Man claiming to be singer Kenny Chesney scammed woman on loan

VAN NUYS, CA – A woman is seeking more than $500,000 from a man and woman she claims scammed her into giving a loan in 2021 to a man she thought was singer Kenny Chesney, but who was rather someone else with the same name and who never paid her back.

The defendants in the Van Nuys Superior Court lawsuit filed Thursday by real estate agent Patricia Linson are Kenny Chesney — but not the artist — and Nayri Apelian, who Linson said had impressive business experience, making the complainant more confident that she would make the loan to the current country singer. Chesney told Linson that Apelian was his partner, according to the suit.

The allegations in the lawsuit include fraud, breach of contract and unjust enrichment. Linson seeks unspecified compensatory and punitive damages. Representatives for the defendants could not immediately be reached for comment.

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Linson was contacted in February 2021 via Linkedin by a man claiming to be Chesney, the lawsuit says. In subsequent conversations, the man convinced Linson to believe he was the real singer, that his accounts were temporarily frozen, and that if Linson advanced money to her, he would repay her with interest within six months, says the pursuit.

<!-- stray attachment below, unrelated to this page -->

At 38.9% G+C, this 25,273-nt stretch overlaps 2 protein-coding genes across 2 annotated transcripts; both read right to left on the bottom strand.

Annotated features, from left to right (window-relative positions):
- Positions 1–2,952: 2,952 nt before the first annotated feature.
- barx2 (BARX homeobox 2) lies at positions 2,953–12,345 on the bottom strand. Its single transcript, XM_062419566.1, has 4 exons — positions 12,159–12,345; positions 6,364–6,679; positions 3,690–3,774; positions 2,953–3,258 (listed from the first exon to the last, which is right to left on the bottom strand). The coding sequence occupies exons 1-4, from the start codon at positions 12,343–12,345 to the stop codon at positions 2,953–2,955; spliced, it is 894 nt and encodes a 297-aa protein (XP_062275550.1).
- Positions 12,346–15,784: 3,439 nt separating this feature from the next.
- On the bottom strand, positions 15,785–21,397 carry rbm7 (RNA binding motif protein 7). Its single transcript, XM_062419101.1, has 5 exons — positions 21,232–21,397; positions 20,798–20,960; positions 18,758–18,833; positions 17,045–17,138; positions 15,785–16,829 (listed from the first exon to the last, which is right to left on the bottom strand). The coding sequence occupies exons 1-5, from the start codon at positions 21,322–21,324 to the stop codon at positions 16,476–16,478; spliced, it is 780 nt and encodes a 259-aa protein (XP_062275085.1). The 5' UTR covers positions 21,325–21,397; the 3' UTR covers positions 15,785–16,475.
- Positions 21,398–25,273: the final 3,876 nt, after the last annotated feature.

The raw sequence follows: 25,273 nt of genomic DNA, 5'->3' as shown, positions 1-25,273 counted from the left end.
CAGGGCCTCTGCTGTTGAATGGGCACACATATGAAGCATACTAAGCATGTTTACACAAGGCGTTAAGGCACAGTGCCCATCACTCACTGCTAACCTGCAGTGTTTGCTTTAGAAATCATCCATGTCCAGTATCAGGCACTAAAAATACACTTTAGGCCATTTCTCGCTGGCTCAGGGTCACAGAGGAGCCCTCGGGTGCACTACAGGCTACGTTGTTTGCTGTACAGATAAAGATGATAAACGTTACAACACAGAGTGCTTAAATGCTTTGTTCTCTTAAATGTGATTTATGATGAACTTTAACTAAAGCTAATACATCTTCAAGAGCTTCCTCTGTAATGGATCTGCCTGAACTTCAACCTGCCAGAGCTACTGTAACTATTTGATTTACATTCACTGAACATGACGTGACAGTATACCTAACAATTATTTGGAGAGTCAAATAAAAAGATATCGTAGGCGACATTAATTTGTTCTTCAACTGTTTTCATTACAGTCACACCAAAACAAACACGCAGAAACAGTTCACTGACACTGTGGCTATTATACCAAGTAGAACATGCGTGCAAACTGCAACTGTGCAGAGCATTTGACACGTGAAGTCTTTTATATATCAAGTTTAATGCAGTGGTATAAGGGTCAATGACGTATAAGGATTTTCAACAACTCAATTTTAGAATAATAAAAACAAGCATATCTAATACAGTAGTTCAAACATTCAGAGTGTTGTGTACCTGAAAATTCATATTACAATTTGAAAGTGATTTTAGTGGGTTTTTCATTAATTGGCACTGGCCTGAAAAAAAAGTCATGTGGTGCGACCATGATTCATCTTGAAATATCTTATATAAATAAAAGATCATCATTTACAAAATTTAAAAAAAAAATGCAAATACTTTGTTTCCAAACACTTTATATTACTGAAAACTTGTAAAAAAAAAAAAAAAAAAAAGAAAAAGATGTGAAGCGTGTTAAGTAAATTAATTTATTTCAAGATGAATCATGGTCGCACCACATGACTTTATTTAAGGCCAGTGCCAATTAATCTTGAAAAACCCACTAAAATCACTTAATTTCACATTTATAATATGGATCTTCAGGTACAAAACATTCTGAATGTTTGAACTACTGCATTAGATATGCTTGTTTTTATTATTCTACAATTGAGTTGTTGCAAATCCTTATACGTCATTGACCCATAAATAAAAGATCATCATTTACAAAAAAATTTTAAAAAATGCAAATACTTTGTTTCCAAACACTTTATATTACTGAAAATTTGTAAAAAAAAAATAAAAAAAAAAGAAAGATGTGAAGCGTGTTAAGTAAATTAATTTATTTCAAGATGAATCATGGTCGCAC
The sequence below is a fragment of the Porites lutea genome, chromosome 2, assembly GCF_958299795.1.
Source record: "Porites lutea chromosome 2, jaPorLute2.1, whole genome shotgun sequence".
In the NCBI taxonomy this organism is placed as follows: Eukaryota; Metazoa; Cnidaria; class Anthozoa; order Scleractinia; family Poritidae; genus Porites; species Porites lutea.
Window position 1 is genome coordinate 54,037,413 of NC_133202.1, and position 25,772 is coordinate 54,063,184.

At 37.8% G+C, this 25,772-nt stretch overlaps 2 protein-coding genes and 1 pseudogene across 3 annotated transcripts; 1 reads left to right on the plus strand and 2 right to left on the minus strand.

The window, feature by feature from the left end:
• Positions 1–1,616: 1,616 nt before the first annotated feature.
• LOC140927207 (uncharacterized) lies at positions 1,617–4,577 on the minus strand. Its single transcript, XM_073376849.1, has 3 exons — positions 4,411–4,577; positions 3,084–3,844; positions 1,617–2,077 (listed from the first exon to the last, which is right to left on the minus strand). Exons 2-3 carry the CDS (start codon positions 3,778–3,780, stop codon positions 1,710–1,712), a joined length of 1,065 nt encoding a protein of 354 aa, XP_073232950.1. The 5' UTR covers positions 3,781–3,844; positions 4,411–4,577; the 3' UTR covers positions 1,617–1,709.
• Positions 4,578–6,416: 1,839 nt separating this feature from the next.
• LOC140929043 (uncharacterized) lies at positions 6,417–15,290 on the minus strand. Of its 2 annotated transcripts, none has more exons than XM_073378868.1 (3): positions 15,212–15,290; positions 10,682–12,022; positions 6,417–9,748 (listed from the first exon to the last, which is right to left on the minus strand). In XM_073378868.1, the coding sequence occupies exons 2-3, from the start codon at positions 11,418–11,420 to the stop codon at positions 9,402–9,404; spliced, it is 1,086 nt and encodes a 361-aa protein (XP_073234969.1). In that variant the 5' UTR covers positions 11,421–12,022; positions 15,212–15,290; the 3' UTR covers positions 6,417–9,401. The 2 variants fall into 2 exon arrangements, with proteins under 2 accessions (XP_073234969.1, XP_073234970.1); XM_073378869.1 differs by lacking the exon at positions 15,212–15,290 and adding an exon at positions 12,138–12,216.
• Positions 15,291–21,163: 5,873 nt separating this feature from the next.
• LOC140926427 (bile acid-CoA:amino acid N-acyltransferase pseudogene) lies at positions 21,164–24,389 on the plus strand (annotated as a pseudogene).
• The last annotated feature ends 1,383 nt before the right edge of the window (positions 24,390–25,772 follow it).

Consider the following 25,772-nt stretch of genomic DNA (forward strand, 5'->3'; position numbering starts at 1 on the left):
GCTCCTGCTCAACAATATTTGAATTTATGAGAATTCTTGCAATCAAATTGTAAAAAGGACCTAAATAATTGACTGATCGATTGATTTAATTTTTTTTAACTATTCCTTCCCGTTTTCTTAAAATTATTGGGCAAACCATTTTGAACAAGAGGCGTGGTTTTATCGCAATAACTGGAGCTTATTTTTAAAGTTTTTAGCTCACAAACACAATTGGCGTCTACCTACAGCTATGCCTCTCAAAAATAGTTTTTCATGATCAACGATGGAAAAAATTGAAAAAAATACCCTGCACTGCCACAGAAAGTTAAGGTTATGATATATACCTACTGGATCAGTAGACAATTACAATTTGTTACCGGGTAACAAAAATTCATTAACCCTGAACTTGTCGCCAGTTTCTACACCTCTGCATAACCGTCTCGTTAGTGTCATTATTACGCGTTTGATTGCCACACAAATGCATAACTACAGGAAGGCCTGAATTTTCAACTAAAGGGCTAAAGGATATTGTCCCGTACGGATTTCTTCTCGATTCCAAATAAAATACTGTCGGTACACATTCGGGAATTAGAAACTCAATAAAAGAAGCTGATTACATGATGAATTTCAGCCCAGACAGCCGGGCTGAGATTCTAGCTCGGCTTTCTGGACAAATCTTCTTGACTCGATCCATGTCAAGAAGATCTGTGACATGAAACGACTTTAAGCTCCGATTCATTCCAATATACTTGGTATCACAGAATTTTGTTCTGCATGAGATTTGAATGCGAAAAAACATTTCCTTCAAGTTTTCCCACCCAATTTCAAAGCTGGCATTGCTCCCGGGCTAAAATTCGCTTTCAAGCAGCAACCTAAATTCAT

“What finally gave (Linson) the confidence to loan Chesney money was when he brought in defendant Nayri Apelian,” the lawsuit states.

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Linson’s subsequent research confirmed that Apelian was a real person who appeared on the defendant’s website and social media as “a very credible and reputable person,” according to the suit.

In April 2021, Linson agreed to loan Chesney $310,000 with all the money to be funneled through Apelian because the defendants said any funds sent to Chesney would be seized, the suit says.

Linson initially sent $90,000 and the rest in Bitcoin. She wanted to meet Chesney, so she flew to Tennessee after the two agreed on a location, the suit says. However, Chesney was a ‘no-show’ and while she was still at the airport he claimed his lawyer had just told him he couldn’t meet Linson as it would ‘put her in danger’, says the pursuit.

Linson grew concerned that she was being scammed and she hired a private detective to watch Apelian’s home, according to the suit. The investigator reported repeatedly seeing a man entering and leaving the Apelian home who appeared to be the real Chesney, the lawsuit says.

But when the loan matured in June, Chesney said he was unable to pay, the suit says.

“At that time, the plaintiff was satisfied that Chesney was a fraud,” according to the lawsuit.

Chesney and Apelian failed to return the money despite a formal notice from Linson’s attorney sent to Chesney, the suit says.

Linson is asking for $507,000, representing principal plus interest, penalties and nearly $57,000 in taxes she had to withdraw from her 401k account to make the loan, the suit says.

—City News Service

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Dorothy H. Lewis